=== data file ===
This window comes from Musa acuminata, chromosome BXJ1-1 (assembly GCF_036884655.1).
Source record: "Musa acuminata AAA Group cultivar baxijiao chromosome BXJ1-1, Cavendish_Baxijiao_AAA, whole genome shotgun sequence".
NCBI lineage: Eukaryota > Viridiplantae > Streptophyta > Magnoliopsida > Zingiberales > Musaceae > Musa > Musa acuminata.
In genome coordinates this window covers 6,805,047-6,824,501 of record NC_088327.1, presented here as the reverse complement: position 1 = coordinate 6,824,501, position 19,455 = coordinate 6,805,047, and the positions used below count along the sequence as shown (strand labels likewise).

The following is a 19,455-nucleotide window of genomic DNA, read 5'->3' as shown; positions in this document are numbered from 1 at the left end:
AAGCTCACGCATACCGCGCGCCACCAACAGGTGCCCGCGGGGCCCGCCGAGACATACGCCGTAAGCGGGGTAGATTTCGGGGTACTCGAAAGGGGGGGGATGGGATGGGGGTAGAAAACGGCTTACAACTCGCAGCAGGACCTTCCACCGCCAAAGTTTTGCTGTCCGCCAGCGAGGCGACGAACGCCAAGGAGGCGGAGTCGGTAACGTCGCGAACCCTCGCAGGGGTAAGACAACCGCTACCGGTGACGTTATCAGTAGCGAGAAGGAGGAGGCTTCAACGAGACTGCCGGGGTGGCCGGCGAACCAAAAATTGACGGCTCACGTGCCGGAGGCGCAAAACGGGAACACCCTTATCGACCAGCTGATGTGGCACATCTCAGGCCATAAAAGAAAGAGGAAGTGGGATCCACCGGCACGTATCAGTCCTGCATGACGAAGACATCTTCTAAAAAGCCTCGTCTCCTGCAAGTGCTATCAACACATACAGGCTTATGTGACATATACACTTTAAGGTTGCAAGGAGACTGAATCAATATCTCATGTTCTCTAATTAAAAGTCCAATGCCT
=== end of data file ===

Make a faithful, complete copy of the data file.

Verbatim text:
This window comes from Musa acuminata, chromosome BXJ1-1 (assembly GCF_036884655.1).
Source record: "Musa acuminata AAA Group cultivar baxijiao chromosome BXJ1-1, Cavendish_Baxijiao_AAA, whole genome shotgun sequence".
NCBI lineage: Eukaryota > Viridiplantae > Streptophyta > Magnoliopsida > Zingiberales > Musaceae > Musa > Musa acuminata.
In genome coordinates this window covers 6,805,047-6,824,501 of record NC_088327.1, presented here as the reverse complement: position 1 = coordinate 6,824,501, position 19,455 = coordinate 6,805,047, and the positions used below count along the sequence as shown (strand labels likewise).

The following is a 19,455-nucleotide window of genomic DNA, read 5'->3' as shown; positions in this document are numbered from 1 at the left end:
AAGCTCACGCATACCGCGCGCCACCAACAGGTGCCCGCGGGGCCCGCCGAGACATACGCCGTAAGCGGGGTAGATTTCGGGGTACTCGAAAGGGGGGGGATGGGATGGGGGTAGAAAACGGCTTACAACTCGCAGCAGGACCTTCCACCGCCAAAGTTTTGCTGTCCGCCAGCGAGGCGACGAACGCCAAGGAGGCGGAGTCGGTAACGTCGCGAACCCTCGCAGGGGTAAGACAACCGCTACCGGTGACGTTATCAGTAGCGAGAAGGAGGAGGCTTCAACGAGACTGCCGGGGTGGCCGGCGAACCAAAAATTGACGGCTCACGTGCCGGAGGCGCAAAACGGGAACACCCTTATCGACCAGCTGATGTGGCACATCTCAGGCCATAAAAGAAAGAGGAAGTGGGATCCACCGGCACGTATCAGTCCTGCATGACGAAGACATCTTCTAAAAAGCCTCGTCTCCTGCAAGTGCTATCAACACATACAGGCTTATGTGACATATACACTTTAAGGTTGCAAGGAGACTGAATCAATATCTCATGTTCTCTAATTAAAAGTCCAATGCCT